How UVC Light Kills Bacteria (And Why You Should Use it)

In the food and beverage industry, you’ll be well aware that keeping your facility clean is paramount.

Ultraviolet-C bandwidth light, known more commonly as UVC, is one such technology that can drastically improve the disinfection of your facility.

Today, we’ll be breaking down:

  • What UVC is
  • How UVC Light disinfects
  • UVC’s time to kill bacteria
  • Industry Applications

Let’s dive in.

About UVC

In our previous article, we discussed how Ultraviolet-C (UVC) bandwidth light is non-visable light on the spectrum approximately 265 nanometres (nm).

UVC light has germicidal properties as it denatures DNA at a cellular level. This means that UVC bandwidth light can disinfect surfaces and everything else it directly irradiates.

We highlighted the reducing costs and increasing availability of LED powered UVC lighting and how this method of disinfection has become far more viable.

It’s an exciting new innovation we are developing that could drastically improve current hygiene practices and offer powerful clean in place (CIP) options for valuable machinery.

But how does UVC actually kill bacteria? And is it effective?

How UVC Kills Bacteria

UV light is electromagnetic radiation containing wavelengths shorter than visible light, however, longer than X-rays. The UV-C wavelength is on the ultraviolet light spectrum between 200 to 280 nanometers.

UV-C light works by denaturing the genetic material (DNA) of bacteria, preventing them from reproducing and thus, rendering them harmless.

Ultraviolet technology is unique in how it disinfects as it does not involve the more traditional approach of chemical destruction. This can make it a very attractive strategy particularly in ready to eat (RTE) applications in the industrial food and beverage sector.

UVC Efficacy rates

There have been several studies investigating the efficacy of UVC for disinfection.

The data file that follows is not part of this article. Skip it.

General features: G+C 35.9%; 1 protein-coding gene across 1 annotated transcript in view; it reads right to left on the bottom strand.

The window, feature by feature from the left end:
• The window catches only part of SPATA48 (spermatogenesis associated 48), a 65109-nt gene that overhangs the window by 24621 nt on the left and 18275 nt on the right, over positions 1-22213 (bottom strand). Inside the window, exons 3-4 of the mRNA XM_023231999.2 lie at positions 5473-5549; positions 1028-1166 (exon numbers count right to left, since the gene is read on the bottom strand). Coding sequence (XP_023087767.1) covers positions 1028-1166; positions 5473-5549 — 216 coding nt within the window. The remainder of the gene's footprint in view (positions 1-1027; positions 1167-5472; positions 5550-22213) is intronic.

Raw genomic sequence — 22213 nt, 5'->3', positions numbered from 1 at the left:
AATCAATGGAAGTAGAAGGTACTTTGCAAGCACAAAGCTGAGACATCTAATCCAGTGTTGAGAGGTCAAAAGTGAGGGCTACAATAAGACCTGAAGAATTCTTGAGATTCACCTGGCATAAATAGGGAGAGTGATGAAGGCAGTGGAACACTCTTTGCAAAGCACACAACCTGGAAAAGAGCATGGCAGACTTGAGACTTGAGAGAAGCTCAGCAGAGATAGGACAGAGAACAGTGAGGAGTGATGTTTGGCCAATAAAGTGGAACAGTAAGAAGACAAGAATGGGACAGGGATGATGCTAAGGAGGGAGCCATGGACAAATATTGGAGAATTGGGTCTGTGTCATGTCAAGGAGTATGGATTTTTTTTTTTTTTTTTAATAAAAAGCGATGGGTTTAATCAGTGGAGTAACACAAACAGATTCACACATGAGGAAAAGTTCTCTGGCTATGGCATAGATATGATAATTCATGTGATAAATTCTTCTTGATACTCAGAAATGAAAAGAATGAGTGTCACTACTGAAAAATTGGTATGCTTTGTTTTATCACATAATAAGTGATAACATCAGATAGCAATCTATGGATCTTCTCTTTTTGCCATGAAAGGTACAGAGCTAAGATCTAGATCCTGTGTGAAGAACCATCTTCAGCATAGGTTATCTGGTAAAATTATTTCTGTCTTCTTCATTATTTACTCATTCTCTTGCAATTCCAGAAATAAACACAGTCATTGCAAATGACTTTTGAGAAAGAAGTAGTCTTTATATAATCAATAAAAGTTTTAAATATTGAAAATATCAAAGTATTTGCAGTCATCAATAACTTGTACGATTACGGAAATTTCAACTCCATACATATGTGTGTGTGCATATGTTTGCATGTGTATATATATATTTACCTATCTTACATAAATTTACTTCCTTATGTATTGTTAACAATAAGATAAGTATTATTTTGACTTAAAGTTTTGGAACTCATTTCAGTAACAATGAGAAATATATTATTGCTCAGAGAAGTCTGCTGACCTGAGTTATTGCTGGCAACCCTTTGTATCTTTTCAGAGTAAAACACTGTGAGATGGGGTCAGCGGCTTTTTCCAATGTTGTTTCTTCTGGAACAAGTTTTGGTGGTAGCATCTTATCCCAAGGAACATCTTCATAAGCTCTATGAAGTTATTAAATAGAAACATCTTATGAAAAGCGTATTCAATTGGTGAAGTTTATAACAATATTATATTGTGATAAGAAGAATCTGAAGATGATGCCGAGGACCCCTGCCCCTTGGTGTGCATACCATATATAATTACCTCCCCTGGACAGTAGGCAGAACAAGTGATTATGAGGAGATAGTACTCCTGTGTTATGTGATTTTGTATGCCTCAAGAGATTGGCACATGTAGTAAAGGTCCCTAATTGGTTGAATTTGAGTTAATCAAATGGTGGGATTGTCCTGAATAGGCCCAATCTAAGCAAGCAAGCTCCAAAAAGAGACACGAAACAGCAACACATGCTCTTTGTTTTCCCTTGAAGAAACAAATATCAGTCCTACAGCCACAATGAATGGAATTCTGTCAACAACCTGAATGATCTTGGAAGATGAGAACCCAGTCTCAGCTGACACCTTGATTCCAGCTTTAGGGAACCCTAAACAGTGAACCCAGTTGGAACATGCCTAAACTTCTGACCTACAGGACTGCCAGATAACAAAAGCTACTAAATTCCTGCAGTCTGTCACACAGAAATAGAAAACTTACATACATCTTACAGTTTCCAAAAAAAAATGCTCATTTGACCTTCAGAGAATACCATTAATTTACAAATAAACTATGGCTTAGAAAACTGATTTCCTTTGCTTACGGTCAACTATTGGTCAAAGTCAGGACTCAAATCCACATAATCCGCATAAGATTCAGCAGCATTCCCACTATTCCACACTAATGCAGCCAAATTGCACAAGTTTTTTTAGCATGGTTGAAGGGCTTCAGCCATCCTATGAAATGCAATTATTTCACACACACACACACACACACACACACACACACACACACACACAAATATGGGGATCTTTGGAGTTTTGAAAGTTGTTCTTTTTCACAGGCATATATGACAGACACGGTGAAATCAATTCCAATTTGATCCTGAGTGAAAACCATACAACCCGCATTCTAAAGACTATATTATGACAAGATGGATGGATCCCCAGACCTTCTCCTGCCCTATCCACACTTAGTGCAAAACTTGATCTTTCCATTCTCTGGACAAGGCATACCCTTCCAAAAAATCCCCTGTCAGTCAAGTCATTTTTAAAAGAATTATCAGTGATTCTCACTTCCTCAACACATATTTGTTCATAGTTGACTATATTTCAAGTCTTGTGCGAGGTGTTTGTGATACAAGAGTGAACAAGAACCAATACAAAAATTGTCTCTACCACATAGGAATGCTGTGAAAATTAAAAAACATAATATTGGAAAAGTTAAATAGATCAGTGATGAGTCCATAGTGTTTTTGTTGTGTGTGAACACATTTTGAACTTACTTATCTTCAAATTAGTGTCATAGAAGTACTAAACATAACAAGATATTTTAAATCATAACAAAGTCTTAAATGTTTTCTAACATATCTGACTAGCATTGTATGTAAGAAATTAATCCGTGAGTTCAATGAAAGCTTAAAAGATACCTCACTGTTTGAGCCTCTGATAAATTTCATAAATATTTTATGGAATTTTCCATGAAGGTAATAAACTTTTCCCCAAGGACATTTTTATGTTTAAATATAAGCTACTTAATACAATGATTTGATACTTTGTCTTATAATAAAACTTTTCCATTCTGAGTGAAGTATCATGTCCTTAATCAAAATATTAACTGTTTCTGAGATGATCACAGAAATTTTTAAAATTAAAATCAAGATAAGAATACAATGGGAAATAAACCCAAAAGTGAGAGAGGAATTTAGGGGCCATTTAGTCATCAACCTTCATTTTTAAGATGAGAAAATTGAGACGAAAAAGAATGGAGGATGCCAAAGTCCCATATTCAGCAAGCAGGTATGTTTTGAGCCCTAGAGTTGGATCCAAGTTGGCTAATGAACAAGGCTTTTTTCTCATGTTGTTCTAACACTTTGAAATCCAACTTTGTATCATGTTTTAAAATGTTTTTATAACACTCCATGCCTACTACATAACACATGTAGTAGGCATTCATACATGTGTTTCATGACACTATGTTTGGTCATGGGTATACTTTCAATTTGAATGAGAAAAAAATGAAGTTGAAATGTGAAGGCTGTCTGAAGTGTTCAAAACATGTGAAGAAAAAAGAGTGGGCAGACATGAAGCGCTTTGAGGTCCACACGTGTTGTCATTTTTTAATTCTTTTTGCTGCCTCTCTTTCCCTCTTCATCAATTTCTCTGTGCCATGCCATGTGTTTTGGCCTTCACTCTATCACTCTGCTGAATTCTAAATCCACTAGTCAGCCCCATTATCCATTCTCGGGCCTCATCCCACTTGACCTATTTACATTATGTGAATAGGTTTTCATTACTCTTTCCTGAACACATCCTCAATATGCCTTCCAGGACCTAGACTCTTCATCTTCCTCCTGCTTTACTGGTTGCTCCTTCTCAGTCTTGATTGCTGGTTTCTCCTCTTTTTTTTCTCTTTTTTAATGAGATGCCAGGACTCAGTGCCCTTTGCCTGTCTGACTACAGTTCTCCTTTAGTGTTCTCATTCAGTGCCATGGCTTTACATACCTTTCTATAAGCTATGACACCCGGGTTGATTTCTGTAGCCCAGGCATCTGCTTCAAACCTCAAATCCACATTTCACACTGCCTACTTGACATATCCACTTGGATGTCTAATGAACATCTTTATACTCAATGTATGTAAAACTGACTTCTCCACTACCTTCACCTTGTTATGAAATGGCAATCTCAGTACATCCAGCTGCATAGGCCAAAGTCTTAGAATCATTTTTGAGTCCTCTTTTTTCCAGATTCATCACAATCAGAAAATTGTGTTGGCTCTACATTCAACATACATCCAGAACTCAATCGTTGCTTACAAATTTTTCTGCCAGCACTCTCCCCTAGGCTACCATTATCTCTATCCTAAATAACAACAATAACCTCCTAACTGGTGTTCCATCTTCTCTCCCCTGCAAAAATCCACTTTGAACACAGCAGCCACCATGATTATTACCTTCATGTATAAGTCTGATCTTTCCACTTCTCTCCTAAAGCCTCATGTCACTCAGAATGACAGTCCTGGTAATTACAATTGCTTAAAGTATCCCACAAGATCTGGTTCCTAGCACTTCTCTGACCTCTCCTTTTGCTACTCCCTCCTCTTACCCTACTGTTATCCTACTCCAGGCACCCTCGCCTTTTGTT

It’s efficacy depends on many factors, including:

  • Distance of application
  • The type of pathogen (e.g. Salmonella, Lysteria, etc.)

SGA recently completed our own independent testing of UVC at one at our locations. We were able to reduce bacterial load by 20% with just 15 seconds of application on a portion of raw beef.

We project we will be able to cut down ~ 99% of the bacterial load within 115 seconds from an application distance of 30cm.

As we continue our testing it is worth noting that the efficacy rate varies tremendously depending on the porousness of the surface. A more porous surface like a cut of meat for example is much more difficult to disinfect due to the fine troughs and valleys that bacteria can hide from direct exposure to the UVC light. Many studies suggest stainless steel to be one of the most effective surfaces for UVC irradiation, which is very promising for food and beverage industry.

Applications for the Food & Beverage Industry

The evidence suggests that UVC can offer effective CIP applications and as LED fixtures evolve, perhaps an effective supplemental way to improve facilities hygiene.

However, at this stage it should be used in conjunction with traditional chemical cleaning practices to ensure safety of food production surfaces.

About Our UVC Products

SGA are currently in the process of developing and refining UVC LED technology in the pursuit of creating new technology that can reduce microbiological counts without human input.

After extensive testing, we hope to start including UVC applications in many of our client’s facilities to further improve the level of disinfection we can achieve.

We call our technology ‘LightGuard’.

We hope to release more information about this upcoming technology as it evolves.

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